3. erin says:

    Donna, you said: But if we’re consenting, for whatever reason, it’s still consent.

    Marmot, you said: I agree that it’s not cool to be pressured into having sex, but if you still retain the right to say no, I think you’re talking about a different thing… (Emphasis mine)

    And my point is, if one is not freely giving consent, then it is not a freely made choice. The patriarchy in our society puts women in a situation where consent is not always freely given.

  4. donna says:

    disclaimer: I tried really hard to sanitize this, but the more I think about it, the stronger my reaction gets. I won’t say anything more on the subject, because I’m pretty close to being physically ill at the concept already.

    I think we have a big, BIG disagreement on what constitutes freely given consent.

    If their life or livelihood is at stake (ie, the gun to your head argument) then they’re not capable of giving consent. If their mental status is seriously altered, or they’re underage, or otherwise incapable of understanding what they’re consenting to, it’s not consent.

    Giving in because you’re tired of arguing IS consent.

    Admittedly, the line of consent is fuzzy (heck, we spent a whole day in my EMR class on what’s considered consent, albeit for a slightly different topic) and there are grey areas… but “I want to save my relationship” and “I’m being held down against my will” aren’t even in the same zip code, and again, as someone who’s been in the “held down against my will” category, I have a near visceral reaction to the thought that someone saying “OK, fine, whatever, let’s have sex if that’ll make you happy” is the same thing. That… god, there are no words for how horrifying that concept is to me.

    Until you’ve virtually crawled home, bruised and broken with their laughter still ringing in your ears … and not having any idea how to stop it from happening again, don’t even THINK to tell me they’re the same thing.

    The word “rape” has been watered down so much that it barely means anything anymore. It doesn’t need to be watered down any more.

    I disagree with the concept that all women are victims by default, and we have no personal responsibility to take care of ourselves. You might be consenting for the wrong reasons, but you’re still consenting.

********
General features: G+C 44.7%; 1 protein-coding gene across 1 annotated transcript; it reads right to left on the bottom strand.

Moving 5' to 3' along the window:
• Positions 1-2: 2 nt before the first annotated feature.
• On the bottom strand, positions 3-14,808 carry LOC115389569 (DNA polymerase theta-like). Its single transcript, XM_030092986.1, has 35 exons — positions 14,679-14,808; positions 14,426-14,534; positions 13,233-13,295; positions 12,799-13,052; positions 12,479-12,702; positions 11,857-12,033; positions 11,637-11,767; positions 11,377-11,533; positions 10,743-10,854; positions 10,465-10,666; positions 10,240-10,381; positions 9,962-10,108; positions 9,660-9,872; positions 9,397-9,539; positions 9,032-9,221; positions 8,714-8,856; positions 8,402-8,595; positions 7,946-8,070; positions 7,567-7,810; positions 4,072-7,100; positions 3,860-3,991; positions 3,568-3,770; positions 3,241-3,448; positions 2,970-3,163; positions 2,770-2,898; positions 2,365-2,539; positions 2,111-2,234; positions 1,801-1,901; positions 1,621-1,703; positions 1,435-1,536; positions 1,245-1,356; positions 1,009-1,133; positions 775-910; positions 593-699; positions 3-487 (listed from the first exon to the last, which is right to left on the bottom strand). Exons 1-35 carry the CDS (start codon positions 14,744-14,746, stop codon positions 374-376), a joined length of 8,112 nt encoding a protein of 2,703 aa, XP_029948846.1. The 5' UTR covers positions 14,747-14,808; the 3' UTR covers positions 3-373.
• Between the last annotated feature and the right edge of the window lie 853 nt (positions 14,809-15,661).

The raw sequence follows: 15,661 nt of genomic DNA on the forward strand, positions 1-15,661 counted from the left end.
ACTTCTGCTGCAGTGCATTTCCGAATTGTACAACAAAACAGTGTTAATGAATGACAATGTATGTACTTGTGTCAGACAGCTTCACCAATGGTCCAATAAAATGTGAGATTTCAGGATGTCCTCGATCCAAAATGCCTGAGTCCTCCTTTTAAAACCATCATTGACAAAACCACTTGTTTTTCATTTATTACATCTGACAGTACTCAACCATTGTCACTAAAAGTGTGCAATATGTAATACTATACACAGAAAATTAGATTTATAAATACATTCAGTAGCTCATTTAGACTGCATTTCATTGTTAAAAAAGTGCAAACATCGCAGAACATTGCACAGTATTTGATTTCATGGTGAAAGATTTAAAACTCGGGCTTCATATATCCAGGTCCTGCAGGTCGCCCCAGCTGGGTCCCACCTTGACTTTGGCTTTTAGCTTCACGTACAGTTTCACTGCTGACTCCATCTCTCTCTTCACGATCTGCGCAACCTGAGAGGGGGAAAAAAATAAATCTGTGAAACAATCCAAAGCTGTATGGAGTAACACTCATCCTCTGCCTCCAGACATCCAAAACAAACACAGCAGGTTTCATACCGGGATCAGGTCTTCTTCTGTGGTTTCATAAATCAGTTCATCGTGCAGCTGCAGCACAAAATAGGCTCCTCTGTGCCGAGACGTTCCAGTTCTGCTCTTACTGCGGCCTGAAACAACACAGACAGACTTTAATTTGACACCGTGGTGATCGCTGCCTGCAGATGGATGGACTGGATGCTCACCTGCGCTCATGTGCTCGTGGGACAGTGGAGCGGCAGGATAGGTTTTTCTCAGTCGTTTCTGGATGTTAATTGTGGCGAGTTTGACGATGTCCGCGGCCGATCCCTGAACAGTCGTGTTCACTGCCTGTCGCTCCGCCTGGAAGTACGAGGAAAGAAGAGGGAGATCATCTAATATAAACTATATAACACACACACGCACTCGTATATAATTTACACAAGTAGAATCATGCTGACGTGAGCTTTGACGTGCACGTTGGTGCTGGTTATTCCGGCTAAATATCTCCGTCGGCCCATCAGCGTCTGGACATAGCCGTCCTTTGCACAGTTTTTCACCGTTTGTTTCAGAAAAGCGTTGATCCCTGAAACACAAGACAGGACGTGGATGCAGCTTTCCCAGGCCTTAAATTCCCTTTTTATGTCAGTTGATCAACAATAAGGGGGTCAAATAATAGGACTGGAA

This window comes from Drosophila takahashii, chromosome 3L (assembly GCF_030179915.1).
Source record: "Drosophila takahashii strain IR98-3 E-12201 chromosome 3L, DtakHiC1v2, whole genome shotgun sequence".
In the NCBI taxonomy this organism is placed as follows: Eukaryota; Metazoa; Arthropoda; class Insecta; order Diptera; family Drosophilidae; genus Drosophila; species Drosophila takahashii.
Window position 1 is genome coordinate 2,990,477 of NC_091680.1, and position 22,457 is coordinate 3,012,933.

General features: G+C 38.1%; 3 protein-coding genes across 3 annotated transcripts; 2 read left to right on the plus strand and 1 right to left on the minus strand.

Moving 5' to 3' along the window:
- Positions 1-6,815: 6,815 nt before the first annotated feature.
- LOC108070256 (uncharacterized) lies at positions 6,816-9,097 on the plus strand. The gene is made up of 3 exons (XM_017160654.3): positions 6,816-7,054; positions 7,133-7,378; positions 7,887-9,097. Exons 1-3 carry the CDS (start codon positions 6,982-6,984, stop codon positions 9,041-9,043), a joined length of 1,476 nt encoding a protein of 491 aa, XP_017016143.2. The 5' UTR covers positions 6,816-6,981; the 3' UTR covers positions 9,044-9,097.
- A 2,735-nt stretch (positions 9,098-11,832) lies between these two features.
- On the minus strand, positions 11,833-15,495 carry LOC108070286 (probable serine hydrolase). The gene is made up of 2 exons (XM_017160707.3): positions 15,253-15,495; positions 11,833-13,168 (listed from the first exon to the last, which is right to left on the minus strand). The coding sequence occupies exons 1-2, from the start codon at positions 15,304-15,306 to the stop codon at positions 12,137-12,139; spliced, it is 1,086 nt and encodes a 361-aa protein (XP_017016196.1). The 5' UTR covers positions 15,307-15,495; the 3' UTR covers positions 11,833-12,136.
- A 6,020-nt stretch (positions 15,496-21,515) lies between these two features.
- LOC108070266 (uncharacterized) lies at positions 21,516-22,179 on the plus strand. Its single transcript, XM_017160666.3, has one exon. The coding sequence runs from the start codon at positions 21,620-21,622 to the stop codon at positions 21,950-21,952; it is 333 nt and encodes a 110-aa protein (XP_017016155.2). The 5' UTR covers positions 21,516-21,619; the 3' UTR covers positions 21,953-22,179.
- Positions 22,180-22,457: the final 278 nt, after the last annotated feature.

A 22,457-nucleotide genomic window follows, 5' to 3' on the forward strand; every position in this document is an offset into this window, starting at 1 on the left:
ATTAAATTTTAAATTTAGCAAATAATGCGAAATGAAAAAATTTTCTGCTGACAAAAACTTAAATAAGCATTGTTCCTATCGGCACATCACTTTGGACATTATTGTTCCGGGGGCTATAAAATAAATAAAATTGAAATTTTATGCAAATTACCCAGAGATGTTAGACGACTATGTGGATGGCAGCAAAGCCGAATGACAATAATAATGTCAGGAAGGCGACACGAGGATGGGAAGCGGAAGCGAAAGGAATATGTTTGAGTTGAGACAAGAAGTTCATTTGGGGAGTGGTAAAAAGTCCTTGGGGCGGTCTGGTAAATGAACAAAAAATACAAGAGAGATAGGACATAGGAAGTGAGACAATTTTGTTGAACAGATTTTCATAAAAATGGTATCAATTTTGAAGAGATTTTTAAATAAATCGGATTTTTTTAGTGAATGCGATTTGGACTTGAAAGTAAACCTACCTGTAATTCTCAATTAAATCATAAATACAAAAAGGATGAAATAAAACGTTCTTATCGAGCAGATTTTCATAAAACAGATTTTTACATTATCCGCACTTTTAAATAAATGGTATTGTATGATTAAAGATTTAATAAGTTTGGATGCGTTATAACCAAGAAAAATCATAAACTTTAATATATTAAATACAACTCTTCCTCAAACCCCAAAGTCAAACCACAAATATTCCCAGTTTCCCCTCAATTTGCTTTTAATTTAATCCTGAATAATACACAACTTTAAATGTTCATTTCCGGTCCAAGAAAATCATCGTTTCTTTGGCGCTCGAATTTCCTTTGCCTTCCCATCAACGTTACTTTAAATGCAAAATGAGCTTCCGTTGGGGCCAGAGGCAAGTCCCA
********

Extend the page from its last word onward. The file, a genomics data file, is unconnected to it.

Don’t get me wrong, being pressured into sex is still wrong, but don’t call it rape. It’s an insulting comparison to anyone who HAS been raped.

  5. erin says:

    Donna, I hear what you are saying. In fact, in my original post, I said: It’s not the same kind of rape as someone forcibly pinning you down and violating you, but it is a rape nonetheless.

    From the online Oxford English dictionary: verb 1 (of a man) force (another person) to have sexual intercourse with him against their will. 2 spoil or destroy (a place)

    From the online Mirriam-Webster dictionary: 1 : an act or instance of robbing or despoiling or carrying away a person by force 2 : unlawful sexual activity and usually sexual intercourse carried out forcibly or under threat of injury against the will usually of a female or with a person who is beneath a certain age or incapable of valid consent 3 : an outrageous violation

    The actual definition of the word does not have to include physical force. I understand your concerns regarding the watering down of the word. However, I’m using it in a valid way. “An outrageous violation” sums up what I mean quite well. If a man, a man I am in a relationship with and who professes to love me, pressures me non-stop to have sex, not stopping until I say yes, even though I do not want to, I think that is a pretty outrageous violation of my rights as a person. I should have the freedom to say no, and have that be the end of it.

    Of course, this is a feminist issue, and we already know that we disagree on that stance, so that may be why you seem to be comfortable taking the blame* in these situations and I see it as an entrenched problem in our society.

    *I’m saying this based on this line in your first comment: And in the cases where I didn’t, that was 100% MY issue for not being more firm. If I can’t say no, then yes, that IS my fault…

  6. donna says:

    Almost every one of your definitions (ie, the ones that are actually relevant to sexual activity, to which “an outrageous violation” does not specify) includes the word “force”. In no way does “begging” include force.

    Like I said: Find another word. Please.